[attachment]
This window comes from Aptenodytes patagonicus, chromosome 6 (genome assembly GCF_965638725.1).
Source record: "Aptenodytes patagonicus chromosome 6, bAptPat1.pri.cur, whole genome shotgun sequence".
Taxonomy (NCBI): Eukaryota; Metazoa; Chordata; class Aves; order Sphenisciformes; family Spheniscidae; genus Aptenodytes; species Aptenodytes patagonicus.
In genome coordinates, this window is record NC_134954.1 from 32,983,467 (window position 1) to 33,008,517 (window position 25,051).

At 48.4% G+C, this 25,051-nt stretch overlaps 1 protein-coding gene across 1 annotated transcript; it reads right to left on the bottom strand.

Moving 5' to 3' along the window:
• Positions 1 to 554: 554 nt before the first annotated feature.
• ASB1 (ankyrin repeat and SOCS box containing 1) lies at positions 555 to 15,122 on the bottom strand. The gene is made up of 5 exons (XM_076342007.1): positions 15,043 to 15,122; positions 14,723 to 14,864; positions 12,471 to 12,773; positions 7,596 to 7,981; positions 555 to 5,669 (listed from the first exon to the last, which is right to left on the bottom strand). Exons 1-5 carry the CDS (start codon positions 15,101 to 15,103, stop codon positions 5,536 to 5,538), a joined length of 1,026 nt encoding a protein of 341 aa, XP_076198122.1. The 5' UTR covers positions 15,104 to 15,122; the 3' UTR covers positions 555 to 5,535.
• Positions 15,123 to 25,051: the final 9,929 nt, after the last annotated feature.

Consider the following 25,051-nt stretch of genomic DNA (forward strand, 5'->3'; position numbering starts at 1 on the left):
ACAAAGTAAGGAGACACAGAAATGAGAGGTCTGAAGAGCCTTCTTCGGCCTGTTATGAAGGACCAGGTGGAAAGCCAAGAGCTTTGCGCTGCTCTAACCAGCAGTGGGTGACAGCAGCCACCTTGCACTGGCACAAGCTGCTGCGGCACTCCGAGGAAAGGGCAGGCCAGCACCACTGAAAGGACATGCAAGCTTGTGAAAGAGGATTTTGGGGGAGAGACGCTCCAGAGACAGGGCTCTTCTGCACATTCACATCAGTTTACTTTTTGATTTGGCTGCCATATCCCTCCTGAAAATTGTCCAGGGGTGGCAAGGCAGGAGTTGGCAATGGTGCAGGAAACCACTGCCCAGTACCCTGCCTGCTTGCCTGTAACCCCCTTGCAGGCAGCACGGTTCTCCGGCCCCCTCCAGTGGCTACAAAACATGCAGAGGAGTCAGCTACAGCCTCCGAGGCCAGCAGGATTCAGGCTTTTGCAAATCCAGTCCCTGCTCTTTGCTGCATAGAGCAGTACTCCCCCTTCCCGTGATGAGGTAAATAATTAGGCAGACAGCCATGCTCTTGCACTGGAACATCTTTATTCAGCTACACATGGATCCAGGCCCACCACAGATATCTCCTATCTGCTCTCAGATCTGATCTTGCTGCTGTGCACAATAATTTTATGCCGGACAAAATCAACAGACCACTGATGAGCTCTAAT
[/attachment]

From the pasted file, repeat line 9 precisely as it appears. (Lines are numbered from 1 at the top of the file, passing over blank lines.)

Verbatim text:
• Positions 15,123 to 25,051: the final 9,929 nt, after the last annotated feature.